Are There Pesticides in Your Soup? Dunk a Pollution Dipstick to Find Out.

By Brett Israel | November 6, 2009 5:32 pm

Pesticide-dipstick-webEnvironmental monitoring is often expensive, cumbersome, and time-intensive. Equipment that can run quick and easy tests for pollutants like pesticides in our food are almost nonexistent. However, researchers in Canada are working on a new biomonitoring technique using treated paper on a stick that can quickly identify trace amounts of pesticides in your chicken soup, or your first early morning cup of joe [Technology Review]. Could these dipsticks lead to DIY pollution monitoring one day? That may still be far off, but this technology could give researchers a reliable and cheap way to get a better picture of what pollutantseven at trace amountsare in the environment, and how they interact with our bodies.

In the study, published in the journal Analytical Chemistry, the researchers describe a new paper-based test strip that changes color shades depending on the amount of pesticide present. In laboratory studies using food and beverage samples intentionally contaminated with common pesticides, the test strips accurately identified minute amounts of pesticides. The test strips, which produced results in less than 5 minutes, could be particularly useful in developing countries or remote areas that may lack access to expensive testing equipment and electricity, they note [R&D Magazine]. If the dipsticks pan out, restaurant customers may one day have more to complain about than a stray hair in their soup.

Related Content:
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DISCOVER: Testing Pesticides on Humans
DISCOVER: How to Tell If You’re Poisoning Yourself With Fish

Image: ACS

CATEGORIZED UNDER: Environment, Technology
MORE ABOUT: pollution, toxins
  • Ian

    I wonder which brands of foods would come up positive.
    According to the environmental working group these produce have the most pesticide use when grown conventionally:
    •peaches
    •apples
    •bell peppers
    •celery
    •nectarines
    •strawberries
    •cherries
    •kale
    •lettuce
    •imported grapes
    •carrots
    •pears

  • http://n/a Craig

    The effects of pollutants on DNA can be inherited for at least 2 generations. What a mother ingests while her female fetus is in-utero effects the eggs that the fetus is developing for her lifetime. So the children of the fetus will contain the polluted DNA of the grandmother’s bad choices. Hence, the cliche about things skipping a generation, like, I don’t know, insanity? And, that’s just a for-instance. Also, the biblical reference that the children will suffer for the sins of the mother. It seems some old-world superstitions may actually hold some water?

    http://www.ecosalon.com/air-pollution-dna/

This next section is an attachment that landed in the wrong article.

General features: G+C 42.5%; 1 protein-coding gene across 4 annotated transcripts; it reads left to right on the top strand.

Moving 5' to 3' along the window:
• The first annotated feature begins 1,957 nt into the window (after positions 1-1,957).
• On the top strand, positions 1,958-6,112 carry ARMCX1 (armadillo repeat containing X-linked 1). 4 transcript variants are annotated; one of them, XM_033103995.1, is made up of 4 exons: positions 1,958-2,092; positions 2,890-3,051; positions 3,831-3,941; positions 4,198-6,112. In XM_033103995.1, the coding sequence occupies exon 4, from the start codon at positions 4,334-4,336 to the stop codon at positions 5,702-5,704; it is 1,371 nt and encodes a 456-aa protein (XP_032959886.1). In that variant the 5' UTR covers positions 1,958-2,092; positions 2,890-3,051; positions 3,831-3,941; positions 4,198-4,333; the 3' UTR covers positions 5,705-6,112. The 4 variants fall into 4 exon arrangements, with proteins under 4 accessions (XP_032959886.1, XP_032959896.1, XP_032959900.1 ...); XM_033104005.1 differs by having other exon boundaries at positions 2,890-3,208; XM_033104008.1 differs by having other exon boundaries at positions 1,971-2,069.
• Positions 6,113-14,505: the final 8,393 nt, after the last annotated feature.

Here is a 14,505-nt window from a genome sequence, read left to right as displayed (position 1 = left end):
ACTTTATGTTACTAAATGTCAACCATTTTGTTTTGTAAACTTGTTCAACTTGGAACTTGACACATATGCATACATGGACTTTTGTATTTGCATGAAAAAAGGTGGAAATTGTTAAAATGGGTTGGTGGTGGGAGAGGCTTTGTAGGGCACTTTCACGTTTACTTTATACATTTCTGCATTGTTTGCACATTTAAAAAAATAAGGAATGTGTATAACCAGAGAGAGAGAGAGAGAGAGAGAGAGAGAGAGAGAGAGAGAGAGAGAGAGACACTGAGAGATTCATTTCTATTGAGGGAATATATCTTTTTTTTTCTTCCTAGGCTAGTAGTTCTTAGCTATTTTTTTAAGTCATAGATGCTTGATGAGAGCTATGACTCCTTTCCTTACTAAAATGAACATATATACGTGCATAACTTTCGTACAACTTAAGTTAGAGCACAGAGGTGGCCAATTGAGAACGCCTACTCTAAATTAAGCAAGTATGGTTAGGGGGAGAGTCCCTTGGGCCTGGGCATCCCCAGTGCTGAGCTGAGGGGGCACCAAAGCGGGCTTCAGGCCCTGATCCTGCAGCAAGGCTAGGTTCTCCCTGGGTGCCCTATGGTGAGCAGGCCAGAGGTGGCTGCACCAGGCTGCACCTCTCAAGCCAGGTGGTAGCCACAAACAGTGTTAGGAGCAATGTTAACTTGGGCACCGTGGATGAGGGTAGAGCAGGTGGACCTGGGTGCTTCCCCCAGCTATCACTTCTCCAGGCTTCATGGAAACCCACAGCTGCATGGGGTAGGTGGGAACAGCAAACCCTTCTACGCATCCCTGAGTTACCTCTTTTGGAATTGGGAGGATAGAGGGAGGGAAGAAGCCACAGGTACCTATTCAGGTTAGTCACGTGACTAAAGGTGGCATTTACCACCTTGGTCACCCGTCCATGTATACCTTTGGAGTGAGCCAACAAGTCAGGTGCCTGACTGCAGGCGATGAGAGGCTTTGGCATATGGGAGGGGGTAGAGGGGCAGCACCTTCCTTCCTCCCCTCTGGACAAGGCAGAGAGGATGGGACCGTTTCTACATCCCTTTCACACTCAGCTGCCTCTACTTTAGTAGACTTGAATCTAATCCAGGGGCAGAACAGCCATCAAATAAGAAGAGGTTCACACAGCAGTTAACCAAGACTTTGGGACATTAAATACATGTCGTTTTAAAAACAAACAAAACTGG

Good luck convincing the ~80% of the population of 1st world countries who are incapable of Piaget’s Formal Operational Mode of Cognitive Development that pollution is irresponsible and should be stopped (outlawed in my opinion), because I’m pretty sure they’re addicted to their I.C.E. cars and trucks, plastics, and chemical run-offs , too. It’s almost like they have a religious fervor for their polluting products, weird. I wonder why the advertisers learn NLP and “product placement” techniques. It’s almost like they can’t sell a product, unless they convince people not to use their better judgment. Wait a minute, didn’t we create the FDA to stop snake-oil salesmen? Oh, right, lobbyists and special interests run the government, not our democratically elected representatives.

  • Art

    You’re the man, Craig!

    80% of the population is indeed stuck in a vacuous state of extrinsic belief. They are not only unable to think logically, but they are afraid to. They aren’t just too lazy to think for themselves, but also too lazy to truly analyze what others have told them THEY believe.

    Why is white rice less expensive than brown; refined sugar cheaper than Turbinado; and pretty much all processed junk food cheaper than its natural counterpart?

  • Erik

    Biomonitoring is the measurement of chemicals in body tissues, not soup. This can be truly useful information to help one determine if you have harmful levels of chemicals in your body. The problem is is can be difficult to interpret and the simple presence of chemicals in your body is not proof that any adverse harm will occur. Neither is a color shift on this test strip. The presence of trace amounts of anything is often unlikely to lead to adverse health effects. Forewarned is forearmed, I guess, but are we honestly as a society going to run around and test all our food before we eat it?

    Regarding the EWG list, I found this interesting:
    http://townhall.com/columnists/AngelaLogomasini/2009/09/14/not_so_peachy_advice

    The answer to all of this is probably for all of us to grow more of our own food for our families.

  • Angie

    I know for sure (out of my own experience, as I tried both options), that you are far better off eating real vitamines (even those contained in the fruits mentioned on the “danger list”), rather than swallowing vitamine pills!

    As for pollution… name the city, you will find it in most places… polluted streets can be found even in 3rd world countries (surprisingly… or perhaps not… they are doing their best to live up to first world standards…) I am astonished (and not in a positive way) by people, who drive around proudly in huge vans, while everybody knows we are having this serious pollution issue going on. What amazes me is, that some of these people are otherwise responsible adults, but when it comes to environmental issues, most people still seem to think it´s a “weirdo issue” and so they have no obligation to even think about it.

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